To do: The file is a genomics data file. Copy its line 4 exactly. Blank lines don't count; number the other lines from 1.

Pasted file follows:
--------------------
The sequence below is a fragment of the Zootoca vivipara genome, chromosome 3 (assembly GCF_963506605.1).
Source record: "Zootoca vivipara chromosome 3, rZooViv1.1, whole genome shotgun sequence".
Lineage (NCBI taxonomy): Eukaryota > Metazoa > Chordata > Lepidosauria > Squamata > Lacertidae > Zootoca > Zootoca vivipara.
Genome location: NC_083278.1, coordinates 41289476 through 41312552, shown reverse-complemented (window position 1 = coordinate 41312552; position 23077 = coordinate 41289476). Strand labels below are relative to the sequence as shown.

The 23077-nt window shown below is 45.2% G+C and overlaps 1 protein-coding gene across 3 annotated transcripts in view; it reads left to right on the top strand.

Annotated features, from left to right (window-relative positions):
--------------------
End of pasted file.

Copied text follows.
Genome location: NC_083278.1, coordinates 41289476 through 41312552, shown reverse-complemented (window position 1 = coordinate 41312552; position 23077 = coordinate 41289476). Strand labels below are relative to the sequence as shown.